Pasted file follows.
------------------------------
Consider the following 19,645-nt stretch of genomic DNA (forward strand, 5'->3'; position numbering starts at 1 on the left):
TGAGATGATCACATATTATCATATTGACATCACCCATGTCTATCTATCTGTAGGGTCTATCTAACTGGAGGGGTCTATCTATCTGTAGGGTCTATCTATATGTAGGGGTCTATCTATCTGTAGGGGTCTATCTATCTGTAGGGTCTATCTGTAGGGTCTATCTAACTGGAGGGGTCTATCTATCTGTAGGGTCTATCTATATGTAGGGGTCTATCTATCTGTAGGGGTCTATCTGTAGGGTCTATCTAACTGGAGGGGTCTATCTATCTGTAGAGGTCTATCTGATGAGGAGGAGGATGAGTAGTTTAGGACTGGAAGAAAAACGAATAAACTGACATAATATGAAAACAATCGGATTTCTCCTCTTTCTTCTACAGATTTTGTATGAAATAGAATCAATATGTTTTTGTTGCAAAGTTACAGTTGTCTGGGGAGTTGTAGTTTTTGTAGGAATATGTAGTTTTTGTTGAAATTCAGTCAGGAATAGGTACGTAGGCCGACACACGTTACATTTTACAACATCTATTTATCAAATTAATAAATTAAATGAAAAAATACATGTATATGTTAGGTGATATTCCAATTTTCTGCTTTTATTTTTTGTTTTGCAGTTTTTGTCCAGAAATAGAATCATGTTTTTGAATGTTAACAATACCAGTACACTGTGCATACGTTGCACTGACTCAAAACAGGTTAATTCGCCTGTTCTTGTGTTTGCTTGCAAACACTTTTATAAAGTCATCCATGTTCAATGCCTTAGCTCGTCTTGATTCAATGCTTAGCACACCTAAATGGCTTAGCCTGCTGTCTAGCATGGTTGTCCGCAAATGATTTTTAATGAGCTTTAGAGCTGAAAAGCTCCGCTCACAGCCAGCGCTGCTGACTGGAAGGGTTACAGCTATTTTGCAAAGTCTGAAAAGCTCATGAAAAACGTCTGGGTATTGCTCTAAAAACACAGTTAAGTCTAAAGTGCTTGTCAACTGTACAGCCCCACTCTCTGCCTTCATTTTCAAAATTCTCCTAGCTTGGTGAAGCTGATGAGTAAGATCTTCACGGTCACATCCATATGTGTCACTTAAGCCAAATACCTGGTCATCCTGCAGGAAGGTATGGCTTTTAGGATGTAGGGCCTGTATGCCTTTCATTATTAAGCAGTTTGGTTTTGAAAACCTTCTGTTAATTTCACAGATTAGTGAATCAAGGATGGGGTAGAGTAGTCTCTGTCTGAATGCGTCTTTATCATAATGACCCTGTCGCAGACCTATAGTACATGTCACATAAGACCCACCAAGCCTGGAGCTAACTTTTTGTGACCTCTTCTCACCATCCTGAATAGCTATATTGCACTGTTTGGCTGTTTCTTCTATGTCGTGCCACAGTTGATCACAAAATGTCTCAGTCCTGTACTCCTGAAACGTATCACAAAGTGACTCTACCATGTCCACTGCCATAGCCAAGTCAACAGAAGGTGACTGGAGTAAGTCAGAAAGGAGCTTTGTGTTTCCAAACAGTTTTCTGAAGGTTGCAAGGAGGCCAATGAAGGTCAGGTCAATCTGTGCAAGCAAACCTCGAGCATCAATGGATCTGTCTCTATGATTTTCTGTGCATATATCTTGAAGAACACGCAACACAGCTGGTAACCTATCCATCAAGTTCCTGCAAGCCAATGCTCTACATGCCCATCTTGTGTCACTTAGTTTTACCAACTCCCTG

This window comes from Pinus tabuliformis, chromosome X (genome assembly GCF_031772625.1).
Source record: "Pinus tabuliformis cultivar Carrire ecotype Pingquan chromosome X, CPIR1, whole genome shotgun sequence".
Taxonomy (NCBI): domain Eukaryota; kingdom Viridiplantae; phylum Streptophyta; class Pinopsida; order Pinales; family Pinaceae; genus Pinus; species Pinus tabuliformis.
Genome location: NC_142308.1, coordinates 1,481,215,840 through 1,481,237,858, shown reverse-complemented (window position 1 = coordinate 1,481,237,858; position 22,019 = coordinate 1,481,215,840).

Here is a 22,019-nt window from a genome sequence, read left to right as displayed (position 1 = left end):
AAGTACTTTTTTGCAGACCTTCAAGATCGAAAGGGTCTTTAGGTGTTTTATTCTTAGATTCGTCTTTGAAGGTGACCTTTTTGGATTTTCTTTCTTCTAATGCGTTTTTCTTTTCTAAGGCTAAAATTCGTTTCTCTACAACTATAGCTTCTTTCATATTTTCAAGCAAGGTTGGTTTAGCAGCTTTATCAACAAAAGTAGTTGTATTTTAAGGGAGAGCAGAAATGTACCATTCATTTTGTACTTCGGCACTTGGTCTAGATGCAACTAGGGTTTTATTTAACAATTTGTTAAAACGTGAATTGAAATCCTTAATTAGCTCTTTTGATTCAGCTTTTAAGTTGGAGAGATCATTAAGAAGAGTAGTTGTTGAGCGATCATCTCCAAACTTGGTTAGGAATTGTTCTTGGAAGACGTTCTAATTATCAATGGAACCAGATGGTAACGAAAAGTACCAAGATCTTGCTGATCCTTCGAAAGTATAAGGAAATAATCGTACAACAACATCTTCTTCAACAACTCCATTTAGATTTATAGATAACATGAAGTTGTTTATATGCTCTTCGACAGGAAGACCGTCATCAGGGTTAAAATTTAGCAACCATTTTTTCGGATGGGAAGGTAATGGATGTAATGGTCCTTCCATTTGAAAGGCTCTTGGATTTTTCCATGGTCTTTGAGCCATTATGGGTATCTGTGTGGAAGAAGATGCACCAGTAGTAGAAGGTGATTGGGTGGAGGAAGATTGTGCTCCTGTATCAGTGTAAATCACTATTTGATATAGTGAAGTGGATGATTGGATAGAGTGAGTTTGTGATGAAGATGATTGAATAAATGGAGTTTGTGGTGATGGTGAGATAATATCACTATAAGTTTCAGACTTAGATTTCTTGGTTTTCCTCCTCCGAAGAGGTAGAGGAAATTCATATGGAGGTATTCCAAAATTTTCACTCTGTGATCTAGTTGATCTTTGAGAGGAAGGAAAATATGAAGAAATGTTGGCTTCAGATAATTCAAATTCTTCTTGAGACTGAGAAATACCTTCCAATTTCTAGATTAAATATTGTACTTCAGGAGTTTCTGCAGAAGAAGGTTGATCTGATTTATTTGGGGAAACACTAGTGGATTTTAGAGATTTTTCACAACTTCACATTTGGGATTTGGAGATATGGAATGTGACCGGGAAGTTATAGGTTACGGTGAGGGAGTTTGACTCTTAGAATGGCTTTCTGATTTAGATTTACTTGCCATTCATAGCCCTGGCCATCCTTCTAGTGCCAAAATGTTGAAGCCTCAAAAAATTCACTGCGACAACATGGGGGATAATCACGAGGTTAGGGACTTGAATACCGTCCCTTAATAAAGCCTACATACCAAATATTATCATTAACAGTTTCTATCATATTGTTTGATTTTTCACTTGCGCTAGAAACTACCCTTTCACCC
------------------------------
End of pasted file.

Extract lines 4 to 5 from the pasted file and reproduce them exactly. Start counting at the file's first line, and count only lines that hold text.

Source record: "Pinus tabuliformis cultivar Carrire ecotype Pingquan chromosome X, CPIR1, whole genome shotgun sequence".
Taxonomy (NCBI): domain Eukaryota; kingdom Viridiplantae; phylum Streptophyta; class Pinopsida; order Pinales; family Pinaceae; genus Pinus; species Pinus tabuliformis.